You may only need a second PCR test if you receive a negative result within the first few days.

Step 2: Let people cancel your plans and let them know

Pierre says that one of the most important things you can do to help your community is to inform everyone about COVID-19. This includes anyone you’ve ever interacted with. Pierre says that even though your family may only have mild symptoms, others in the community may be affected by it. She adds that this is particularly true for those who have not been vaccinated or people with underlying conditions that could lead to severe illness.

Who is the real target audience? Dr. Michael Smith, professor of Pediatrics and interim chief of pediatric infectious disease at Duke University School of Medicine. He says that if you were notified via an at-home test you should also inform your local health department. They will automatically test you if you were at a doctor’s office, pharmacy, or testing facility.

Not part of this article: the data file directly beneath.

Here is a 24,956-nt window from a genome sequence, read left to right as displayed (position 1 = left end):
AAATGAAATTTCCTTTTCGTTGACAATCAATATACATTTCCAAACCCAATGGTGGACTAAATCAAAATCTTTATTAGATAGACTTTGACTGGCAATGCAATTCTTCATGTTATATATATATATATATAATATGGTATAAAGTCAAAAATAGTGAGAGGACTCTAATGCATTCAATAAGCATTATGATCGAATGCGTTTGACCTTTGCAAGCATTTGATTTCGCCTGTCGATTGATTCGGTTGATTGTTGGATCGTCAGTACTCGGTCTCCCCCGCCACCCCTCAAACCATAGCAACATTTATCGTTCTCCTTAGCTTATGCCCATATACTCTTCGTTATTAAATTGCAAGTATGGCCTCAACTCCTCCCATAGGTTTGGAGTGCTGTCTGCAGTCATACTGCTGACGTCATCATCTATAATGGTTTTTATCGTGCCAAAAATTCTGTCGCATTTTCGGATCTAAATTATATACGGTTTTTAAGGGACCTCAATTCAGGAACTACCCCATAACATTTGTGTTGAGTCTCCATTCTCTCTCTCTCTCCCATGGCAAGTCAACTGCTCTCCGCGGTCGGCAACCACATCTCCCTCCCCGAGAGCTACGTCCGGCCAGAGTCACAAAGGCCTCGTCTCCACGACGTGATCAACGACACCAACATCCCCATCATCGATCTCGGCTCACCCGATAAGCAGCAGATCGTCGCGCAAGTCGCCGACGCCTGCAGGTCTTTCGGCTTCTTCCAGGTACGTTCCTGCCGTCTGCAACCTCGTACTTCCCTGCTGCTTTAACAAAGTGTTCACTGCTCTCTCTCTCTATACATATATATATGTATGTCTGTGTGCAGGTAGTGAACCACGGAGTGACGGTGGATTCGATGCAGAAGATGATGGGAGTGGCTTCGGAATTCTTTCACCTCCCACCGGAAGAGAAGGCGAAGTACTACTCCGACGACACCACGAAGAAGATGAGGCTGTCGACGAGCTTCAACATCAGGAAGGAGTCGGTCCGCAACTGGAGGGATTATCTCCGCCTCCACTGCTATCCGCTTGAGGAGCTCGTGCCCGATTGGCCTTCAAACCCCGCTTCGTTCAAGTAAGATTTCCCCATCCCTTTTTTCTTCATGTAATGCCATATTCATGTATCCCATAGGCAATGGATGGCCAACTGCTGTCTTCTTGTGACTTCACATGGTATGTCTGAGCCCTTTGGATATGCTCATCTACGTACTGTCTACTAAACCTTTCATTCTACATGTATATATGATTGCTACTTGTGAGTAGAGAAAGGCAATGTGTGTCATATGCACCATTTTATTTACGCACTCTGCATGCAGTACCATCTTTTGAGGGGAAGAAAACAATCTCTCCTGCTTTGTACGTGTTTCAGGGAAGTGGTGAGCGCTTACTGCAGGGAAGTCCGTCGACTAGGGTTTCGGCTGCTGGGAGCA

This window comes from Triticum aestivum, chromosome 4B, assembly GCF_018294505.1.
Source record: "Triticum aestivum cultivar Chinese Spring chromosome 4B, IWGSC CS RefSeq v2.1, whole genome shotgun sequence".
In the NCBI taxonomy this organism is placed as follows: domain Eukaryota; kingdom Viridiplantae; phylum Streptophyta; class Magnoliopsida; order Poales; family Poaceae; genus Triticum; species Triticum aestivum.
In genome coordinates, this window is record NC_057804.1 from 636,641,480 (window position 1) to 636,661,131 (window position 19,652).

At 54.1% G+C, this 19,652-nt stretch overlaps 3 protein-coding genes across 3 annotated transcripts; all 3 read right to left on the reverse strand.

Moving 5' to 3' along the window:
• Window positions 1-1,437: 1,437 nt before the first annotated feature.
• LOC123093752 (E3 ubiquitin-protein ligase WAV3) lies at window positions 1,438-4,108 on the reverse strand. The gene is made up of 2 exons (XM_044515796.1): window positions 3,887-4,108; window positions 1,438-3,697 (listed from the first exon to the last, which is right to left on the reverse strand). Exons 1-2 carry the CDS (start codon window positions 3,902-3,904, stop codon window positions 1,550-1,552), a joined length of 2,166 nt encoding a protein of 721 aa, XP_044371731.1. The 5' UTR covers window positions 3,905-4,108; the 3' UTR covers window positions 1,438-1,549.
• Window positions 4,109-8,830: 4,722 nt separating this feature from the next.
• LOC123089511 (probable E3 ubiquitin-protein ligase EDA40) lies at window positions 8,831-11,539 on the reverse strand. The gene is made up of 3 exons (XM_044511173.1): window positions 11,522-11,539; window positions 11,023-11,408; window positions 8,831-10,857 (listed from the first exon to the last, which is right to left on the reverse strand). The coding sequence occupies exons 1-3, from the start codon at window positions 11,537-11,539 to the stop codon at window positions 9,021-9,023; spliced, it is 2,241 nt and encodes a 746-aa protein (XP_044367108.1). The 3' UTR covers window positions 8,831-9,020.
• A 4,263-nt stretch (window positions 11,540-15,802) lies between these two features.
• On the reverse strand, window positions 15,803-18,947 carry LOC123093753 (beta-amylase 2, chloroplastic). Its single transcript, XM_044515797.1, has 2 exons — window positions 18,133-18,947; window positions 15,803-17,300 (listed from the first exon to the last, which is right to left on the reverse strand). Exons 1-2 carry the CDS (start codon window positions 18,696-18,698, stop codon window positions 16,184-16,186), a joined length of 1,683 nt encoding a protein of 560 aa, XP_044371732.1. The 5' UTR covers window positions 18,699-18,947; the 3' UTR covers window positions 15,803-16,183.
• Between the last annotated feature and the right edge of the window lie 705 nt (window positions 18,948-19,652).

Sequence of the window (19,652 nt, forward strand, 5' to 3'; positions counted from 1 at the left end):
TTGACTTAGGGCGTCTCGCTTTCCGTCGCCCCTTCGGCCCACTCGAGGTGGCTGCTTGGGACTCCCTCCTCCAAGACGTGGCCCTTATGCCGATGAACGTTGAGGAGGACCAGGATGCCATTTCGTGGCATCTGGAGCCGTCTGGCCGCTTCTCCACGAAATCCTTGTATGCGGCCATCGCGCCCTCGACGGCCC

Smith says that you shouldn’t travel unless you need medical attention or to get some fresh air away from others. “Don’t go to the church. Don’t shop.” As long as you don’t interact with anyone, you can go outside.

Vaile Weber, senior director for health care innovation at American Psychological Association, suggests that you shouldn’t feel bad about yourself.

“There is a gut reaction to feeling shame and guilt when you get COVID. This is partly because there has been so much judgment over the past two years about how people behaved during the pandemic. It is hard to not internalize this and think, “What was I doing wrong?” It’s probably nothing.”

Pierre says that you should know your supervisor’s expectations of you regarding your employer. This includes if you have COVID-19 and if you need time to care for a family member. Get the policy on sick leave from your company, as well as any documentation, such as test results.

Wright advises that you communicate your capabilities to your supervisor. Wright says that if you feel extremely stressed it may be necessary to ask for flexibility or do whatever is needed to care for your family or yourself.